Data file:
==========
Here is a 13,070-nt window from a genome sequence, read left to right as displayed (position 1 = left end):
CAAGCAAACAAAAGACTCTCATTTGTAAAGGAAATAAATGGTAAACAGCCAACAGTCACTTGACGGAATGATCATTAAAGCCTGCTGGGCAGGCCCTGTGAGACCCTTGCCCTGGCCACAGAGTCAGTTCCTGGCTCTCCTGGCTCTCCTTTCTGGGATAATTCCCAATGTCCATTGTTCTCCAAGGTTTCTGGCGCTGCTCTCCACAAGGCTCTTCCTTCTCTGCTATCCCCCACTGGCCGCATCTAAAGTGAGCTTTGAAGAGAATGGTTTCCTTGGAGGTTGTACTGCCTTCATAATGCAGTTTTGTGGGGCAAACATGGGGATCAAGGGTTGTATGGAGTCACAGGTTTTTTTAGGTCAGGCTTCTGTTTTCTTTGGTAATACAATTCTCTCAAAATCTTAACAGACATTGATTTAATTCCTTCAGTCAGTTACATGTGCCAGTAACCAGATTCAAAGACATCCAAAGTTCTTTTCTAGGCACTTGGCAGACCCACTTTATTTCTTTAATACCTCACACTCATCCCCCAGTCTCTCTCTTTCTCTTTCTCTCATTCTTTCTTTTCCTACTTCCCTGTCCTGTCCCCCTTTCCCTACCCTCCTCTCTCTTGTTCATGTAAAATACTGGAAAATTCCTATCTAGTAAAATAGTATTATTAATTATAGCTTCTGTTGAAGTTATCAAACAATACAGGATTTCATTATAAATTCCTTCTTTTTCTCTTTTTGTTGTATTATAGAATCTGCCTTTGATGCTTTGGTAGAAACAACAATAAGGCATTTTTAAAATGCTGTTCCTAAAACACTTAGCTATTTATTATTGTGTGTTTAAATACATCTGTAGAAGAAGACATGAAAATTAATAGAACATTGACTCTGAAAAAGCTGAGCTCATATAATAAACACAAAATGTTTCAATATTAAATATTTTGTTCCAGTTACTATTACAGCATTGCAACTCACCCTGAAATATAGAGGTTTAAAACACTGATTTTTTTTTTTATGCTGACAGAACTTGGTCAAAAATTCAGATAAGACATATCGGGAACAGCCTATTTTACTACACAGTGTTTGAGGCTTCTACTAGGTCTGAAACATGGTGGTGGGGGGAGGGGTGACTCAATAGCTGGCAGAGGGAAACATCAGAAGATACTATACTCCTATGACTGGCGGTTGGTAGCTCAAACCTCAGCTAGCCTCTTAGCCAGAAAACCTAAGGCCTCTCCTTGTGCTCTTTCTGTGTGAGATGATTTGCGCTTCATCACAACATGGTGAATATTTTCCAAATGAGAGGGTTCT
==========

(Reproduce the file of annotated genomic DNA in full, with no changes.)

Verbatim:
Here is a 13,070-nt window from a genome sequence, read left to right as displayed (position 1 = left end):
CAAGCAAACAAAAGACTCTCATTTGTAAAGGAAATAAATGGTAAACAGCCAACAGTCACTTGACGGAATGATCATTAAAGCCTGCTGGGCAGGCCCTGTGAGACCCTTGCCCTGGCCACAGAGTCAGTTCCTGGCTCTCCTGGCTCTCCTTTCTGGGATAATTCCCAATGTCCATTGTTCTCCAAGGTTTCTGGCGCTGCTCTCCACAAGGCTCTTCCTTCTCTGCTATCCCCCACTGGCCGCATCTAAAGTGAGCTTTGAAGAGAATGGTTTCCTTGGAGGTTGTACTGCCTTCATAATGCAGTTTTGTGGGGCAAACATGGGGATCAAGGGTTGTATGGAGTCACAGGTTTTTTTAGGTCAGGCTTCTGTTTTCTTTGGTAATACAATTCTCTCAAAATCTTAACAGACATTGATTTAATTCCTTCAGTCAGTTACATGTGCCAGTAACCAGATTCAAAGACATCCAAAGTTCTTTTCTAGGCACTTGGCAGACCCACTTTATTTCTTTAATACCTCACACTCATCCCCCAGTCTCTCTCTTTCTCTTTCTCTCATTCTTTCTTTTCCTACTTCCCTGTCCTGTCCCCCTTTCCCTACCCTCCTCTCTCTTGTTCATGTAAAATACTGGAAAATTCCTATCTAGTAAAATAGTATTATTAATTATAGCTTCTGTTGAAGTTATCAAACAATACAGGATTTCATTATAAATTCCTTCTTTTTCTCTTTTTGTTGTATTATAGAATCTGCCTTTGATGCTTTGGTAGAAACAACAATAAGGCATTTTTAAAATGCTGTTCCTAAAACACTTAGCTATTTATTATTGTGTGTTTAAATACATCTGTAGAAGAAGACATGAAAATTAATAGAACATTGACTCTGAAAAAGCTGAGCTCATATAATAAACACAAAATGTTTCAATATTAAATATTTTGTTCCAGTTACTATTACAGCATTGCAACTCACCCTGAAATATAGAGGTTTAAAACACTGATTTTTTTTTTTATGCTGACAGAACTTGGTCAAAAATTCAGATAAGACATATCGGGAACAGCCTATTTTACTACACAGTGTTTGAGGCTTCTACTAGGTCTGAAACATGGTGGTGGGGGGAGGGGTGACTCAATAGCTGGCAGAGGGAAACATCAGAAGATACTATACTCCTATGACTGGCGGTTGGTAGCTCAAACCTCAGCTAGCCTCTTAGCCAGAAAACCTAAGGCCTCTCCTTGTGCTCTTTCTGTGTGAGATGATTTGCGCTTCATCACAACATGGTGAATATTTTCCAAATGAGAGGGTTCT